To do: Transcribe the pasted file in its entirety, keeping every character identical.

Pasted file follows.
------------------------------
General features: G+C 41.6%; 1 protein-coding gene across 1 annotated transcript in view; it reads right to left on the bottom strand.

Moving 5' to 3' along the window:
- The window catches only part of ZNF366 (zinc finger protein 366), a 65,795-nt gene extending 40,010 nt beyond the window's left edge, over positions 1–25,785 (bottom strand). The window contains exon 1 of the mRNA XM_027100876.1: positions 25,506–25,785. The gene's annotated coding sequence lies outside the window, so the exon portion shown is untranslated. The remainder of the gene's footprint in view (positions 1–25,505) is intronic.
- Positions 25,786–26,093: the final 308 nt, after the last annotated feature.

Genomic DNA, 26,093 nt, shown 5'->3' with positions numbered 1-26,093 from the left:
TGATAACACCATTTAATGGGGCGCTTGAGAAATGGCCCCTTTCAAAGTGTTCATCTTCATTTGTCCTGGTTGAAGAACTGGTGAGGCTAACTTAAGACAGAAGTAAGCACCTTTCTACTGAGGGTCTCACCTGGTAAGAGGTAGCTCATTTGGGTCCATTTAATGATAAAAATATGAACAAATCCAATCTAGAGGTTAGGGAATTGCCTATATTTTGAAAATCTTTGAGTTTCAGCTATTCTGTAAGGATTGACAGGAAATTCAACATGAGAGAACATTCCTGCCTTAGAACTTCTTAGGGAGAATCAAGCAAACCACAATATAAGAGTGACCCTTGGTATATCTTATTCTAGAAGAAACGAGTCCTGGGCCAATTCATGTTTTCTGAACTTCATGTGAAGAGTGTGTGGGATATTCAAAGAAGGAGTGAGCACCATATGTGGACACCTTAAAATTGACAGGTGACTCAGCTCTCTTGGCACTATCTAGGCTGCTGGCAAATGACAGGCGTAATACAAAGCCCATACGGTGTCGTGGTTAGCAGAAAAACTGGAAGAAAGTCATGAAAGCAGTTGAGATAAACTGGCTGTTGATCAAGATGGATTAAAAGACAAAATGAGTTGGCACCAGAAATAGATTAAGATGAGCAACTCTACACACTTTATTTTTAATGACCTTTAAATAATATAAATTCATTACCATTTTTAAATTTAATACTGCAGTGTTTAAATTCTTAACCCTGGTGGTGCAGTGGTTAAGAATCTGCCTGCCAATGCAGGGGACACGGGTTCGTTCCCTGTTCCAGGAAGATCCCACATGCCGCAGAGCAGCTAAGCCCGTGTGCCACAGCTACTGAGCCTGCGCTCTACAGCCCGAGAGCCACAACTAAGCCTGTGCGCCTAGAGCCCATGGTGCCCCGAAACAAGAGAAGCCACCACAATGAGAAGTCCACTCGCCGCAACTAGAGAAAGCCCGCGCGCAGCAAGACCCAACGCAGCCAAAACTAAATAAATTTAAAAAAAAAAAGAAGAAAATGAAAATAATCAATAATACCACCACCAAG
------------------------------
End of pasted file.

General features: G+C 41.6%; 1 protein-coding gene across 1 annotated transcript in view; it reads right to left on the bottom strand.

Moving 5' to 3' along the window:
- The window catches only part of ZNF366 (zinc finger protein 366), a 65,795-nt gene extending 40,010 nt beyond the window's left edge, over positions 1–25,785 (bottom strand). The window contains exon 1 of the mRNA XM_027100876.1: positions 25,506–25,785. The gene's annotated coding sequence lies outside the window, so the exon portion shown is untranslated. The remainder of the gene's footprint in view (positions 1–25,505) is intronic.
- Positions 25,786–26,093: the final 308 nt, after the last annotated feature.

Genomic DNA, 26,093 nt, shown 5'->3' with positions numbered 1-26,093 from the left:
TGATAACACCATTTAATGGGGCGCTTGAGAAATGGCCCCTTTCAAAGTGTTCATCTTCATTTGTCCTGGTTGAAGAACTGGTGAGGCTAACTTAAGACAGAAGTAAGCACCTTTCTACTGAGGGTCTCACCTGGTAAGAGGTAGCTCATTTGGGTCCATTTAATGATAAAAATATGAACAAATCCAATCTAGAGGTTAGGGAATTGCCTATATTTTGAAAATCTTTGAGTTTCAGCTATTCTGTAAGGATTGACAGGAAATTCAACATGAGAGAACATTCCTGCCTTAGAACTTCTTAGGGAGAATCAAGCAAACCACAATATAAGAGTGACCCTTGGTATATCTTATTCTAGAAGAAACGAGTCCTGGGCCAATTCATGTTTTCTGAACTTCATGTGAAGAGTGTGTGGGATATTCAAAGAAGGAGTGAGCACCATATGTGGACACCTTAAAATTGACAGGTGACTCAGCTCTCTTGGCACTATCTAGGCTGCTGGCAAATGACAGGCGTAATACAAAGCCCATACGGTGTCGTGGTTAGCAGAAAAACTGGAAGAAAGTCATGAAAGCAGTTGAGATAAACTGGCTGTTGATCAAGATGGATTAAAAGACAAAATGAGTTGGCACCAGAAATAGATTAAGATGAGCAACTCTACACACTTTATTTTTAATGACCTTTAAATAATATAAATTCATTACCATTTTTAAATTTAATACTGCAGTGTTTAAATTCTTAACCCTGGTGGTGCAGTGGTTAAGAATCTGCCTGCCAATGCAGGGGACACGGGTTCGTTCCCTGTTCCAGGAAGATCCCACATGCCGCAGAGCAGCTAAGCCCGTGTGCCACAGCTACTGAGCCTGCGCTCTACAGCCCGAGAGCCACAACTAAGCCTGTGCGCCTAGAGCCCATGGTGCCCCGAAACAAGAGAAGCCACCACAATGAGAAGTCCACTCGCCGCAACTAGAGAAAGCCCGCGCGCAGCAAGACCCAACGCAGCCAAAACTAAATAAATTTAAAAAAAAAAAGAAGAAAATGAAAATAATCAATAATACCACCACCAAG